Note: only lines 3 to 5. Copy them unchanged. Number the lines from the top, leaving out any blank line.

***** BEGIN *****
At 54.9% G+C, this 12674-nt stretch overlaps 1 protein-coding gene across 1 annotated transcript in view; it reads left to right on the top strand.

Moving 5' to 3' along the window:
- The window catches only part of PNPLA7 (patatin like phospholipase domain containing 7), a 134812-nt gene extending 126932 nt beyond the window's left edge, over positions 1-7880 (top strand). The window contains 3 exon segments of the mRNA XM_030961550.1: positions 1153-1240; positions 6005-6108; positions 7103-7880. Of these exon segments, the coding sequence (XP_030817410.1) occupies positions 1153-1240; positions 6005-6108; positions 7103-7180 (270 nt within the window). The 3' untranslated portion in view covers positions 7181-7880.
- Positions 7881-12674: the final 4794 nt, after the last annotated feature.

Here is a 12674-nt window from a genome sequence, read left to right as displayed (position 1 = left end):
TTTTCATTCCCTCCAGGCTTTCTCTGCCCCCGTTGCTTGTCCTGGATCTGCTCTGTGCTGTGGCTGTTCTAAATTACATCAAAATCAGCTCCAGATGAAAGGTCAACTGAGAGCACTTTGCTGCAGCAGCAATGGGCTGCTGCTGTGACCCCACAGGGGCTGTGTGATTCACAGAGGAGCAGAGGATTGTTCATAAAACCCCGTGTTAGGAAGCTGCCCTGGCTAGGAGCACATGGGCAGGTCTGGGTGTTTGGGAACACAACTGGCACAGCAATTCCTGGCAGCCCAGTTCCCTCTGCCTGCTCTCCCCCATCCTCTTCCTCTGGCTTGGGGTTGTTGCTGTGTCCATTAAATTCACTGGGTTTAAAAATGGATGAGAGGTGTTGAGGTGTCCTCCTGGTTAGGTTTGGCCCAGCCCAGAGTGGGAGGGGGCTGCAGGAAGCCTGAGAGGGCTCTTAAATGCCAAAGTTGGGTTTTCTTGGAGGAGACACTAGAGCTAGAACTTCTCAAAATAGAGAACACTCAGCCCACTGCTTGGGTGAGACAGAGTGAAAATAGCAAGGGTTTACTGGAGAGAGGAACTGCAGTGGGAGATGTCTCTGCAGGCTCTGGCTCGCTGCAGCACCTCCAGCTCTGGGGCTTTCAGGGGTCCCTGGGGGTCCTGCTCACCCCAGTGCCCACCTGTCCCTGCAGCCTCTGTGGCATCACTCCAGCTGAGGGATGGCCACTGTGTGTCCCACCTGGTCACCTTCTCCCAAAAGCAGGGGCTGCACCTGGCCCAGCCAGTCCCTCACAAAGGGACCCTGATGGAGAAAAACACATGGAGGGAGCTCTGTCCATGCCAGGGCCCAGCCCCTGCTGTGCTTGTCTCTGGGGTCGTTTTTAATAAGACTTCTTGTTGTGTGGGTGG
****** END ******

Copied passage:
- The window catches only part of PNPLA7 (patatin like phospholipase domain containing 7), a 134812-nt gene extending 126932 nt beyond the window's left edge, over positions 1-7880 (top strand). The window contains 3 exon segments of the mRNA XM_030961550.1: positions 1153-1240; positions 6005-6108; positions 7103-7880. Of these exon segments, the coding sequence (XP_030817410.1) occupies positions 1153-1240; positions 6005-6108; positions 7103-7180 (270 nt within the window). The 3' untranslated portion in view covers positions 7181-7880.
- Positions 7881-12674: the final 4794 nt, after the last annotated feature.

Here is a 12674-nt window from a genome sequence, read left to right as displayed (position 1 = left end):